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The Rusholme Theatre, Wilmslow Road, Rusholme, Manchester

Manchester Theatres Index

The Rusholme Theatre, Manchester - A detail from a contemporary postcard circa 1915 - Courtesy the Rusholme and Victoria Park Archive.

Above - The Rusholme Theatre, Manchester - A detail from a contemporary postcard circa 1915 - Courtesy the Rusholme and Victoria Park Archive.

An advertisement carried in the Stage newspaper of May the 1st 1913 saying: 'Wanted, May 5th. Frances, the Dancer. Quick Change International Dancer. Six distinct Characters - Rusholme Theatre, Manchester.'The Rusholme Theatre, which was situated on the corner of Wilmslow Road and Great Western Street, Rusholme, Manchester, was a conversion from the former Manchester Carriage and Tramways Company terminus and offices. The Theatre was constructed sometime between 1909 and 1913 and the first mention of the Theatre that I have found is from an advertisement carried in the Stage newspaper of May the 1st 1913 (shown above) saying: 'Wanted, May 5th. Frances, the Dancer. Quick Change International Dancer. Six distinct Characters - Rusholme Theatre, Manchester.'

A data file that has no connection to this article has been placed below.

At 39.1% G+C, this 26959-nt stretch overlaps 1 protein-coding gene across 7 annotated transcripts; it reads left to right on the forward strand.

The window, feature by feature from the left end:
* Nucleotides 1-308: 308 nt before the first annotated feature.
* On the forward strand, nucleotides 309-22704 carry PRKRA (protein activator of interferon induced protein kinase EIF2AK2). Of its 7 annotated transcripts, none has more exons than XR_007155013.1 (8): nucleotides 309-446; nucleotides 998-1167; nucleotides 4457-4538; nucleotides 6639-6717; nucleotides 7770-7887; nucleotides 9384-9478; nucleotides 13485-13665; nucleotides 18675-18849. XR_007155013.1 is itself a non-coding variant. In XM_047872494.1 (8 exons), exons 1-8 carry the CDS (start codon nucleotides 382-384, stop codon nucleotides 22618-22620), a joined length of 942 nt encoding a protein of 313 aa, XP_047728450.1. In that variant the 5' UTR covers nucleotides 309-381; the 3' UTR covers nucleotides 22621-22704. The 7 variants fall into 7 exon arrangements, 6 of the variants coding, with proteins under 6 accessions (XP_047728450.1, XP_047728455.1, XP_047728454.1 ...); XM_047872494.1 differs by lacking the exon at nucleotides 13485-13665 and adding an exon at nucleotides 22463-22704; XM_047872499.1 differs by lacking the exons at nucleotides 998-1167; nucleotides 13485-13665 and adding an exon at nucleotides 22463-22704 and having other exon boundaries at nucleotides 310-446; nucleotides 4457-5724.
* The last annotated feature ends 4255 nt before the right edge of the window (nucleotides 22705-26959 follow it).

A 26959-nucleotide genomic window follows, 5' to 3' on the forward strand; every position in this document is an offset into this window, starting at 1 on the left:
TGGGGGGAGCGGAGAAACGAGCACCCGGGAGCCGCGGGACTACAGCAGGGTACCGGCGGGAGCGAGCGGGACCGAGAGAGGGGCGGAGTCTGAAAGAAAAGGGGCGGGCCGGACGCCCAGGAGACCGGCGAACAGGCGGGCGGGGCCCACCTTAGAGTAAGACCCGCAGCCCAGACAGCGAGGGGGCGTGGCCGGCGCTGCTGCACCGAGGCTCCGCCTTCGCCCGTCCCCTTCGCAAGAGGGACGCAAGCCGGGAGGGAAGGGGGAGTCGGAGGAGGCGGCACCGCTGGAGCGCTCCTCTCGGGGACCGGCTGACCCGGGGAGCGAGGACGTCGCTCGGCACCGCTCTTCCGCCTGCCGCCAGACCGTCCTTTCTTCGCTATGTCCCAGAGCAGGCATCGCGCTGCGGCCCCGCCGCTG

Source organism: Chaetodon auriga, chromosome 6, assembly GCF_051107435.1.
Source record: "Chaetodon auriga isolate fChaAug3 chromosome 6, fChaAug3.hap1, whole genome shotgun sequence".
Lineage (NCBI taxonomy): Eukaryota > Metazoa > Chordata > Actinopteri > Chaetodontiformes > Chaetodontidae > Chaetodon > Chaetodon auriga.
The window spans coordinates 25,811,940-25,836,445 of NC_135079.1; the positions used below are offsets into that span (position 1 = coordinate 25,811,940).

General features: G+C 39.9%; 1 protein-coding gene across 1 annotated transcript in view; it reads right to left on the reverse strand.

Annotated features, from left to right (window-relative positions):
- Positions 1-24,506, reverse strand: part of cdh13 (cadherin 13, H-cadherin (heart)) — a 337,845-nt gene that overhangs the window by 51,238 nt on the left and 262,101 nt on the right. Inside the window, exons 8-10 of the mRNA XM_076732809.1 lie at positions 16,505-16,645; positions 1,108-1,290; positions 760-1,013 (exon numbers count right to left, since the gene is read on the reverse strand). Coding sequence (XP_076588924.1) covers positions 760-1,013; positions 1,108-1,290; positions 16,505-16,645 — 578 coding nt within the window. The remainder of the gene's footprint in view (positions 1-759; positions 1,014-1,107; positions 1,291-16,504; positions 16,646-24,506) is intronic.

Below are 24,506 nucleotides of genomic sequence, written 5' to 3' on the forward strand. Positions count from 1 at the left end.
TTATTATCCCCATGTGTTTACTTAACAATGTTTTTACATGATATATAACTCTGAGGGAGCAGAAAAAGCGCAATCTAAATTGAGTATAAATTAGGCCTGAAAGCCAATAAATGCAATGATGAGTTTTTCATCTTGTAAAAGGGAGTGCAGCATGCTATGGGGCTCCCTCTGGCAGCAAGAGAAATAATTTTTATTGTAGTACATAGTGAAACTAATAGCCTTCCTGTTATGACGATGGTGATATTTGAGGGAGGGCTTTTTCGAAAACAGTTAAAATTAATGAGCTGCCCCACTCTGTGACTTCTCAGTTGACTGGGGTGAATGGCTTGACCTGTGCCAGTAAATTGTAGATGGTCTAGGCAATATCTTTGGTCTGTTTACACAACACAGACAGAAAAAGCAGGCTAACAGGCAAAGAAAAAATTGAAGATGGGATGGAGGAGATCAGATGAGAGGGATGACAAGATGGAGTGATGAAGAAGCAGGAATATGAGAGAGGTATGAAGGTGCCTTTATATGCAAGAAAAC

The Old Tram Office, Rusholme, Manchester in 1909 - Later the Rusholme Theatre - Courtesy the Rusholme and Victoria Park Archive.

Above - The Old Tram Office, Rusholme, Manchester in 1909 - Later the Rusholme Theatre - Courtesy the Rusholme and Victoria Park Archive.

A Google Streetview image of the site of the former Rusholme Theatre, Manchester - Click to Interact

Above - A Google Streetview Image of the site of the former Rusholme Theatre, Manchester - Click to Interact

The Theatre was used as a Cine Variety house for a number of years until its audiences began to slacken off in the early 1920s. See Bills Below.

A Bill for the Rusholme Theatre during its Cine Variety years circa 1916 - Courtesy Bruce Anderson A Bill for the Rusholme Theatre during its Cine Variety years circa 1916 - Courtesy Bruce Anderson

 

Above - A Bill for the Rusholme Theatre during its Cine Variety years circa 1916 - Courtesy Bruce Anderson, Rusholme Archive. The performance featured 'High Class Cinematograph' with an Overture, Gaumont Graphic News in Pictures, Paramount Travel pictures, Gladys Allen, F. Lupton, Harry Liston, A Day in Tuscany (Scenic), Freddy's Narrow Escape (Comedy), The Vicar of Wakefield, and a Trio performing 'Ave Maria'.